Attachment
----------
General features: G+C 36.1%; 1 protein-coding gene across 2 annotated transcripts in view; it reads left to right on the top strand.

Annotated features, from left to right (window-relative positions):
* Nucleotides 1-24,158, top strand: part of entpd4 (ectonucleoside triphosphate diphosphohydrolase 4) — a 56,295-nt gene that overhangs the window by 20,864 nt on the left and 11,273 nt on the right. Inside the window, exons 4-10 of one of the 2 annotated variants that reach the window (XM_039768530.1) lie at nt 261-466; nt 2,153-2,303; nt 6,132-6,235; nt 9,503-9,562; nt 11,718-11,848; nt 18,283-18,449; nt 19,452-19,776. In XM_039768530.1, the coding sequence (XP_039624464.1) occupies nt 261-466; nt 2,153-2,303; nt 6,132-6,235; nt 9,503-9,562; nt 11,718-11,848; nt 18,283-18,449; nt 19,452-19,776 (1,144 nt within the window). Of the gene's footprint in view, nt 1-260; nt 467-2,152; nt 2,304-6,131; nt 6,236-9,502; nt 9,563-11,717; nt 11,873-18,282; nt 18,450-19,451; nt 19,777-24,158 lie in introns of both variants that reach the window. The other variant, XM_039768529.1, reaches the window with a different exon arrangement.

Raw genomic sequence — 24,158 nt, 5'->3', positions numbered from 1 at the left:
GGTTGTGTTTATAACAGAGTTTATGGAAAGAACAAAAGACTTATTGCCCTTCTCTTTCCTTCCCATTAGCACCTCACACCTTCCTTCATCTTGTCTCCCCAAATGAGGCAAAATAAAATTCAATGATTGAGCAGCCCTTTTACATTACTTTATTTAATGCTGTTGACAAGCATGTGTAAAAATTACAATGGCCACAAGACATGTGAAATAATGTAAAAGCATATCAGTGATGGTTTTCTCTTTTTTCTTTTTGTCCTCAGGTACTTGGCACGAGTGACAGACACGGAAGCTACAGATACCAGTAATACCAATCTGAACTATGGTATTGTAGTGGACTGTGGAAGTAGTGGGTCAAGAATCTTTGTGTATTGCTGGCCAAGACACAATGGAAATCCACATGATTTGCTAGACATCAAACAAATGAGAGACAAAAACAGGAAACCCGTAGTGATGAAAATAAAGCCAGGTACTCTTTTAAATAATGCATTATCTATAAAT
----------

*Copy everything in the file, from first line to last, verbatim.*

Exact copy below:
General features: G+C 36.1%; 1 protein-coding gene across 2 annotated transcripts in view; it reads left to right on the top strand.

Annotated features, from left to right (window-relative positions):
* Nucleotides 1-24,158, top strand: part of entpd4 (ectonucleoside triphosphate diphosphohydrolase 4) — a 56,295-nt gene that overhangs the window by 20,864 nt on the left and 11,273 nt on the right. Inside the window, exons 4-10 of one of the 2 annotated variants that reach the window (XM_039768530.1) lie at nt 261-466; nt 2,153-2,303; nt 6,132-6,235; nt 9,503-9,562; nt 11,718-11,848; nt 18,283-18,449; nt 19,452-19,776. In XM_039768530.1, the coding sequence (XP_039624464.1) occupies nt 261-466; nt 2,153-2,303; nt 6,132-6,235; nt 9,503-9,562; nt 11,718-11,848; nt 18,283-18,449; nt 19,452-19,776 (1,144 nt within the window). Of the gene's footprint in view, nt 1-260; nt 467-2,152; nt 2,304-6,131; nt 6,236-9,502; nt 9,563-11,717; nt 11,873-18,282; nt 18,450-19,451; nt 19,777-24,158 lie in introns of both variants that reach the window. The other variant, XM_039768529.1, reaches the window with a different exon arrangement.

Raw genomic sequence — 24,158 nt, 5'->3', positions numbered from 1 at the left:
GGTTGTGTTTATAACAGAGTTTATGGAAAGAACAAAAGACTTATTGCCCTTCTCTTTCCTTCCCATTAGCACCTCACACCTTCCTTCATCTTGTCTCCCCAAATGAGGCAAAATAAAATTCAATGATTGAGCAGCCCTTTTACATTACTTTATTTAATGCTGTTGACAAGCATGTGTAAAAATTACAATGGCCACAAGACATGTGAAATAATGTAAAAGCATATCAGTGATGGTTTTCTCTTTTTTCTTTTTGTCCTCAGGTACTTGGCACGAGTGACAGACACGGAAGCTACAGATACCAGTAATACCAATCTGAACTATGGTATTGTAGTGGACTGTGGAAGTAGTGGGTCAAGAATCTTTGTGTATTGCTGGCCAAGACACAATGGAAATCCACATGATTTGCTAGACATCAAACAAATGAGAGACAAAAACAGGAAACCCGTAGTGATGAAAATAAAGCCAGGTACTCTTTTAAATAATGCATTATCTATAAAT